The Bardedjilidji Sandstone Walk coursed through elegant towering sandstone pillars which radiated the heat. In the wet season this dramatic landscape would have been full of overflowing billabongs surrounded by lush forests. For us geologists the natural magnificence of these weathered sandstone formations was beauty enough. Bardedjilidji is the local word for "walking track".
Some natural caves were still adorned with Aboriginal art and blackened in places from smoking fires. Being inside the shade of a cave provided an immediate temperature drop. We noticed some pits, shallow small saucer like depressions, in a few slabs in the floor of the caves. We were not sure what use they had but conjectured perhaps they were used for milling seeds for food or a place where stone was ground to make ochre paint.
We noticed some signs of buffalo in the area and kept alert. Buffalos were imported to Australia in the early 19th century as they were suited to the tropical conditions and would be a good meat source for the remote northern settlements. Australia has both the river type from western Asia, with curled horns, and the swamp type from eastern Asia, with swept-back horns. Inevitably some buffalo escaped, whilst some where abandoned as settlements failed and a feral population spread.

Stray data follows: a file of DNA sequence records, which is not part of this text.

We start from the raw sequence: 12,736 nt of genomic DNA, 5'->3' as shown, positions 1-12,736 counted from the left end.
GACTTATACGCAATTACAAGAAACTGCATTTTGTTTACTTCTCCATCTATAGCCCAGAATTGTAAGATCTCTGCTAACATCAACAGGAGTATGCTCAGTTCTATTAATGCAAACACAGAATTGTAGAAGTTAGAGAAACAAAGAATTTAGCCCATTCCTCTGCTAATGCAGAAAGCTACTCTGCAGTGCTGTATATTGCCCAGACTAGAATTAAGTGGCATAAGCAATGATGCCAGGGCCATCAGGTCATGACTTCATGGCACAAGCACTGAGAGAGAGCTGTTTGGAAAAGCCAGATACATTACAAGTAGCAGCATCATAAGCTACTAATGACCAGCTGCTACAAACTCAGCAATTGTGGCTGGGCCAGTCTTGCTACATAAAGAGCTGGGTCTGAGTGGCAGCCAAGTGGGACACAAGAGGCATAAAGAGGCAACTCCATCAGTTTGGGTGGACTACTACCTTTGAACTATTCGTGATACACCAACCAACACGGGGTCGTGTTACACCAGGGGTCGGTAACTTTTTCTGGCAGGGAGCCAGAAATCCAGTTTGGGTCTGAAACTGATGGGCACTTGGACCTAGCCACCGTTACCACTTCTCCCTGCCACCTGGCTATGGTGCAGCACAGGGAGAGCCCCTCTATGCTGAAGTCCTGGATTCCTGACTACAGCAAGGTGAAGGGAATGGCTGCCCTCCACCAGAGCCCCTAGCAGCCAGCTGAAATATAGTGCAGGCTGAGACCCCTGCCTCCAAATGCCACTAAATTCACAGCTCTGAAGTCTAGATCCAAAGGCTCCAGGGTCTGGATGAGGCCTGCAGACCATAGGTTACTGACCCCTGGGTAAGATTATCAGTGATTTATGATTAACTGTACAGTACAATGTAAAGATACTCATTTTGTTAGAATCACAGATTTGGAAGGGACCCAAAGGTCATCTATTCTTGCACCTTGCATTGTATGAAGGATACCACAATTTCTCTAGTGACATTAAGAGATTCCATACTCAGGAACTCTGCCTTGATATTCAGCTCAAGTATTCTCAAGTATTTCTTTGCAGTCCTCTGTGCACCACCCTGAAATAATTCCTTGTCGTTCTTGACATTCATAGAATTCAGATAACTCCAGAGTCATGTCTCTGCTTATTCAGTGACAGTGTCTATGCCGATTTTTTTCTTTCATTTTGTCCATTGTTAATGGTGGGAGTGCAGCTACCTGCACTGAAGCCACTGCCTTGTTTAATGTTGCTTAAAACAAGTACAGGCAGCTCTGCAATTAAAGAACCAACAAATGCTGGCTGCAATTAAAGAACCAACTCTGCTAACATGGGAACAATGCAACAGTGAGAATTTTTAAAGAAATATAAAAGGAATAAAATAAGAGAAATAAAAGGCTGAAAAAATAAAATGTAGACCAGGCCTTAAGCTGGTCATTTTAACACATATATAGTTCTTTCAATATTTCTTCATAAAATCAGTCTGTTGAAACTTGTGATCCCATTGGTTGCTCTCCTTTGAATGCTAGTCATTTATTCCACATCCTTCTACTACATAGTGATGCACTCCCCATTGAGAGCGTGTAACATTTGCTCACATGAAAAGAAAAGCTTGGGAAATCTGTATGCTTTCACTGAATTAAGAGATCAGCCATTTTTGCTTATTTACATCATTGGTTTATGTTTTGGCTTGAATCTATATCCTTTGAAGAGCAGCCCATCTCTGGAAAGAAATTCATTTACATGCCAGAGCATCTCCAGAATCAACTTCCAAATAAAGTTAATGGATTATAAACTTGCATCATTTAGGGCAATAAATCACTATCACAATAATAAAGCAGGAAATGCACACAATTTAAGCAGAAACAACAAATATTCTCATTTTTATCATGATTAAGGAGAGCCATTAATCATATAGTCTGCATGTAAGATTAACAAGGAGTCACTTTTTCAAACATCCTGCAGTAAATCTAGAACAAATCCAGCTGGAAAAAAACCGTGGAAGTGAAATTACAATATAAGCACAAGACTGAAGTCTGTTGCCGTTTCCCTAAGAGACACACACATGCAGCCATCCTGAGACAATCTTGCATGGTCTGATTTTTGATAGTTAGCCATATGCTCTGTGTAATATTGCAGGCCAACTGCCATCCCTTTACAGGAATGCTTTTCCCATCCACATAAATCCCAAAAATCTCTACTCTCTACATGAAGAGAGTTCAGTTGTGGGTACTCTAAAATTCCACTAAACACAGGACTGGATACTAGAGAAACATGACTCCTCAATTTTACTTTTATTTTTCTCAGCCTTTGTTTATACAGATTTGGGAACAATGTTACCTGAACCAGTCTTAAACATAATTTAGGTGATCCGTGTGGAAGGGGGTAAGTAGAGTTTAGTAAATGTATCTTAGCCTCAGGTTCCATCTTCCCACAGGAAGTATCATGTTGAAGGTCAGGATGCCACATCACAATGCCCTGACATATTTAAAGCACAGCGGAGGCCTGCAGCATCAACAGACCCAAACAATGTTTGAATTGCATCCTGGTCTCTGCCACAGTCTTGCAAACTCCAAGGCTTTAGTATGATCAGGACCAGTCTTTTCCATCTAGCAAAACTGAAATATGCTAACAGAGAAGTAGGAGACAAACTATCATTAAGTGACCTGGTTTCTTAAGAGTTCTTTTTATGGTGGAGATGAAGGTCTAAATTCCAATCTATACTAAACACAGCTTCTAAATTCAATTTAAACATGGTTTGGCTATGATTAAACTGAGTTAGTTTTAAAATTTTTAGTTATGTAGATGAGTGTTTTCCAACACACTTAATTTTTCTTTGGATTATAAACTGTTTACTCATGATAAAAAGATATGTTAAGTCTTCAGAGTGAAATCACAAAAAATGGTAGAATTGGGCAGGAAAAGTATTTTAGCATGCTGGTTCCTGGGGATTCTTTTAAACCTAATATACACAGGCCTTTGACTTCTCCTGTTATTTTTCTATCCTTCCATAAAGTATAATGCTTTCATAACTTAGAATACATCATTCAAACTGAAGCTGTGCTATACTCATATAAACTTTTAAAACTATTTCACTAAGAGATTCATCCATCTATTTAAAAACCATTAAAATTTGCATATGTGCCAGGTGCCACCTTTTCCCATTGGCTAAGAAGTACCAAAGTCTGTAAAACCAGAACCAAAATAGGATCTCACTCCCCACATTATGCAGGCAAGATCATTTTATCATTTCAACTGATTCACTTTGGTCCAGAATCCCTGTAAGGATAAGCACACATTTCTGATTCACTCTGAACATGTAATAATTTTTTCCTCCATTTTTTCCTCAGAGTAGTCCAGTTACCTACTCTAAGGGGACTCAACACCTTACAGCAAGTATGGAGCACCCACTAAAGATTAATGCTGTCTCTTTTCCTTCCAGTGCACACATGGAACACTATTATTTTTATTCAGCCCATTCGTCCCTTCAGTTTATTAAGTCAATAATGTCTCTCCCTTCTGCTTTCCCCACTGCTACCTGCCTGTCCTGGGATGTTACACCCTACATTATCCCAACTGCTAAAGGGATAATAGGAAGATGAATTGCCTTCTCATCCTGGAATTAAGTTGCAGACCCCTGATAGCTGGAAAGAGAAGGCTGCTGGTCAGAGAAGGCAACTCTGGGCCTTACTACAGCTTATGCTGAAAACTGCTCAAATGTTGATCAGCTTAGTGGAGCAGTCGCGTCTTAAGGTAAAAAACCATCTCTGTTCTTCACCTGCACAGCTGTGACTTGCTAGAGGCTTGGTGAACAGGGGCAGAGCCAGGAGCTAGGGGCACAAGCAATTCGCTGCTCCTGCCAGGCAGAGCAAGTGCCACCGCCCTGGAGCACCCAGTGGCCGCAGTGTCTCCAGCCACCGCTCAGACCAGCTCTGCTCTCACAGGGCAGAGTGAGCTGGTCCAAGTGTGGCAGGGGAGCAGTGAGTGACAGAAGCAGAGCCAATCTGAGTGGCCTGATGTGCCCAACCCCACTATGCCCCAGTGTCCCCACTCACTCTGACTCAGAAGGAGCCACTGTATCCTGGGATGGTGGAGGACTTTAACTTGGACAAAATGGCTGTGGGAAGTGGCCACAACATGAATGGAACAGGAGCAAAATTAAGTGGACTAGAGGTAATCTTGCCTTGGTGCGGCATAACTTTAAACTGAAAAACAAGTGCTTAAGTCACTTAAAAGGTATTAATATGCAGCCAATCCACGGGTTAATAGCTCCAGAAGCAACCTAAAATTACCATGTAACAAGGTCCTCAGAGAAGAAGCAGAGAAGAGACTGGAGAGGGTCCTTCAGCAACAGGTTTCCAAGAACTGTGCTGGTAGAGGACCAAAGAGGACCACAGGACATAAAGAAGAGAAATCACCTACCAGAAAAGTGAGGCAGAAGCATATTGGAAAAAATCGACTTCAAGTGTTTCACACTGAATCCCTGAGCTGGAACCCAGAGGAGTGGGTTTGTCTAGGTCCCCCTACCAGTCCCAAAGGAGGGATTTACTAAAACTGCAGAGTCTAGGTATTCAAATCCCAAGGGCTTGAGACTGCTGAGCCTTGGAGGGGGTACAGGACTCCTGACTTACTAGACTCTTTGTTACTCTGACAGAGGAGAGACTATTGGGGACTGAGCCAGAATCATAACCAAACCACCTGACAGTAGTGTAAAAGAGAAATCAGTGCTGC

Not only the European settlers enjoyed this tasty meat, Aboriginal people hunted Asian water buffalo with long knives, axes, spears and, more recently, with guns. By the 1970s, feral buffalo numbers were so high that they were destroying wetlands and harbouring diseases that could affect native species and livestock. The Brucellosis and Tuberculosis Eradication Campaign, developed to protect the meat export industry, has all but eradicated feral buffalos from the wild except from in Kakadu. It was agreed that a small herd of tuberculosis-free buffalo could remain to continue the supply of this bush meat.
We'd learnt from our cruise that crocodiles lay their eggs in reeds, so we were particularly wary when the track went through reed beds for a 100m length or so.
Reminds me of Brimham rocks back home
The indentation in the flat stone is possibly from grinding seeds to make a flour or from grinding ochre for painting
Early rock art was generally hand prints of red or yellow ochre - the oldest dating back more than 40,000 years
The wind and sands of time have carved some extraordinary features into these escarpments
Maximise the sun protection it's 40C in the shade
Sulphur Crested Cockatoos - normally only solitary or in their breeding pairs